contained in the plan administrator’s record. See Dkt. 20 at 2; Dkt. 22 at 2. The record is
22 available on the electronic docket at Dkts. 21-1, 21-2, and 21-3.
ORDER - 2
1 21, 2015. AR000374. In the same note, Dr. Moynihan stated that Morgan could return to
2 work for 3 hours per day beginning on August 24, 2015. Id.
On August 19, 2015, Morgan returned for a follow-up with Dr. Stonesifer.
4 AR000267. Reviewing Morgan’s lab results, Dr. Stonesifer noted that Morgan’s “insulin
5 tolerance test was diagnostic of growth hormone deficiency.” Id. However, he noted that
6 “for definitive diagnosis, we will need the Cortrosyn Stim study.” Id.
On August 24, 2015, Morgan returned to work on a three-hour-per-day schedule.
8 AR000405. On August 28, 2015, Dr. Moynihan authorized Morgan to increase her
9 schedule on Mondays and Fridays from three hours to four. AR000308.
On September 18, 2015, Dr. Ifeanyi Nwaneshiudu, MD, NPH, reviewed the
11 medical records submitted to support Morgan’s claim to Hartford. AR 000278–81. Dr.
12 Nwaneshiudu did not include the records of Dr. Stonesifer in his review. AR000278–79.
13 Dr. Nwaneshiudu assessed that “[w]ithout any evidence of a diagnosis causing physical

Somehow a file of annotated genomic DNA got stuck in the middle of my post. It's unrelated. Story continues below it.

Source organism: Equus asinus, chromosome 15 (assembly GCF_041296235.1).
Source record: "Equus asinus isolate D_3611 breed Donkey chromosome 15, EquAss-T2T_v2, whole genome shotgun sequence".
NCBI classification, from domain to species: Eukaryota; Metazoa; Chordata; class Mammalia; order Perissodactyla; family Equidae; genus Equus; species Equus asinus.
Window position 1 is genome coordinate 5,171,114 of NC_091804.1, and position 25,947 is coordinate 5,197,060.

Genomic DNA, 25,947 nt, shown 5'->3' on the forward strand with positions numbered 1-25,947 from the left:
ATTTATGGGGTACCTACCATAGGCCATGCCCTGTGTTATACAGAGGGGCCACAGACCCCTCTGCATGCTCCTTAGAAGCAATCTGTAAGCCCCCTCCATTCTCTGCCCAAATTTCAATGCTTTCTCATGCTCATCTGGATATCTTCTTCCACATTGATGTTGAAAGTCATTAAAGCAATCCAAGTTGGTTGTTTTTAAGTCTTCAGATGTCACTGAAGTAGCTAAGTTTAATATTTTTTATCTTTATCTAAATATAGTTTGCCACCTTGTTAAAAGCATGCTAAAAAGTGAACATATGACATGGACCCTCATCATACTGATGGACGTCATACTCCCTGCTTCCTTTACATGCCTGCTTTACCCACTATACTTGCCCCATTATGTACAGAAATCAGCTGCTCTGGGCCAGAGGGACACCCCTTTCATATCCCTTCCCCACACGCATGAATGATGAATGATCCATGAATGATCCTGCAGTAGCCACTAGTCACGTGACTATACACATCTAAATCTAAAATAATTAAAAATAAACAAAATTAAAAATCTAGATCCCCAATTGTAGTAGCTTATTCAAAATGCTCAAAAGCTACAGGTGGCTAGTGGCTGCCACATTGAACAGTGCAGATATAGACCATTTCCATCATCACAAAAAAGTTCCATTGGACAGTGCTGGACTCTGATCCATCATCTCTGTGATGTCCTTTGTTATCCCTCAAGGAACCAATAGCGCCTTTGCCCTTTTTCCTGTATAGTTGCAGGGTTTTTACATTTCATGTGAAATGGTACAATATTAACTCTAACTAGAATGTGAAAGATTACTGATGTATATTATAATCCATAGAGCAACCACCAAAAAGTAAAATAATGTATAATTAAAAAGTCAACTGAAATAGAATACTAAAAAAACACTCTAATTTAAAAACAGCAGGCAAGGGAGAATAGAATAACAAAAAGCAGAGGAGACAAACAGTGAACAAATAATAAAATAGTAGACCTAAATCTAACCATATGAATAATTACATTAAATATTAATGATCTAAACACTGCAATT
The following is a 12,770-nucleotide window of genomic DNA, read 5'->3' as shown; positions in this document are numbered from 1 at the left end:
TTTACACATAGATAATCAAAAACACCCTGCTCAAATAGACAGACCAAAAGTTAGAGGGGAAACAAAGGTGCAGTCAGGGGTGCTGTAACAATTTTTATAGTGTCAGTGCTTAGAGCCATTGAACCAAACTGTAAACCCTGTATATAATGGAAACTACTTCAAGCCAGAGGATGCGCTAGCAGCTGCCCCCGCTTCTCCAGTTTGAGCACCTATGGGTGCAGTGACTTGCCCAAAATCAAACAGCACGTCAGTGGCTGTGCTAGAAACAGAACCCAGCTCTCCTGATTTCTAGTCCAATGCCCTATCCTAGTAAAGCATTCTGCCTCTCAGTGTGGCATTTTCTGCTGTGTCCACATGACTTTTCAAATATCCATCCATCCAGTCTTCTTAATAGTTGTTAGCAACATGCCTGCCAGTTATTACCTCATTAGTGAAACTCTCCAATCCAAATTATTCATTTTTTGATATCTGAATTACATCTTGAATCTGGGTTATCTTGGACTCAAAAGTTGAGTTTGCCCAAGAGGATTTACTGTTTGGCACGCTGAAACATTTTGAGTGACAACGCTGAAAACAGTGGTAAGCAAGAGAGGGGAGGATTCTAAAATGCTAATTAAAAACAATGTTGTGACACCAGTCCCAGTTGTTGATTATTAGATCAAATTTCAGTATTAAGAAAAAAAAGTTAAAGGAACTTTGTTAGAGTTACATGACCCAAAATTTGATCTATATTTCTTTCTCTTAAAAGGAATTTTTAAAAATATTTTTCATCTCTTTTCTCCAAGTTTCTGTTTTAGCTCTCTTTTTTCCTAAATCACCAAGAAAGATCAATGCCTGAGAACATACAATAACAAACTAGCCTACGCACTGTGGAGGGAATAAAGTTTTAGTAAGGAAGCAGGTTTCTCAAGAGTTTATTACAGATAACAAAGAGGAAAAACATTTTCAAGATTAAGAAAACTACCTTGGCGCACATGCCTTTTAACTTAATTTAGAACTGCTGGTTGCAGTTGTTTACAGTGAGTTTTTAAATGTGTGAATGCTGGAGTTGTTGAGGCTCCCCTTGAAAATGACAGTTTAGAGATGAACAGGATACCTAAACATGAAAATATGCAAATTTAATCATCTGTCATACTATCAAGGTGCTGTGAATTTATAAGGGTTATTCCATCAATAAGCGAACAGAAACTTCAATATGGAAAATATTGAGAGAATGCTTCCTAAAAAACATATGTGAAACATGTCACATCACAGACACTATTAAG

14 impairment, there is no need for medical necessary work restrictions.” AR 000280. On
15 September 30, 2015, Dr. Nwaneshiudu completed an addendum to his initial review after
16 discussing Morgan’s functional status with Dr. Moynihan. AR 000270. In the addendum,
17 Dr. Nwaneshiudu noted that his “impression of no impairment diagnosis is unchanged.”
On October 6, 2015, Hartford denied Morgan’s application for long-term disability
20 benefits based on Dr. Nwaneshiudu’s review. AR000102–06. Morgan appealed and
21 Hartford submitted her medical records to Dr. Charles Fisher, Jr., MD, for another
ORDER - 3
On November 18, 2015, Morgan met with Dr. Stonesifer, who noted in his
2 records: “I have written a letter today asking [Hartford] to give us more time to get her
3 growth hormone to a more appropriate level. I think she is significantly disabled and
4 growth hormone deficiency can certainly cause these symptoms . . . .” AR000173. His
5 letter, dated November 12, 2015, stated: “[Morgan] was recently diagnosed with adult
6 growth hormone deficiency. She has been on growth hormone for less than a month but it
7 may take a longer time for her growth hormone to achieve therapeutic level.” AR000169.
On February 2, 2016, Dr. Fisher concluded that Morgan had no physical
9 limitations and that “there is no objective evidence to support a physical inability to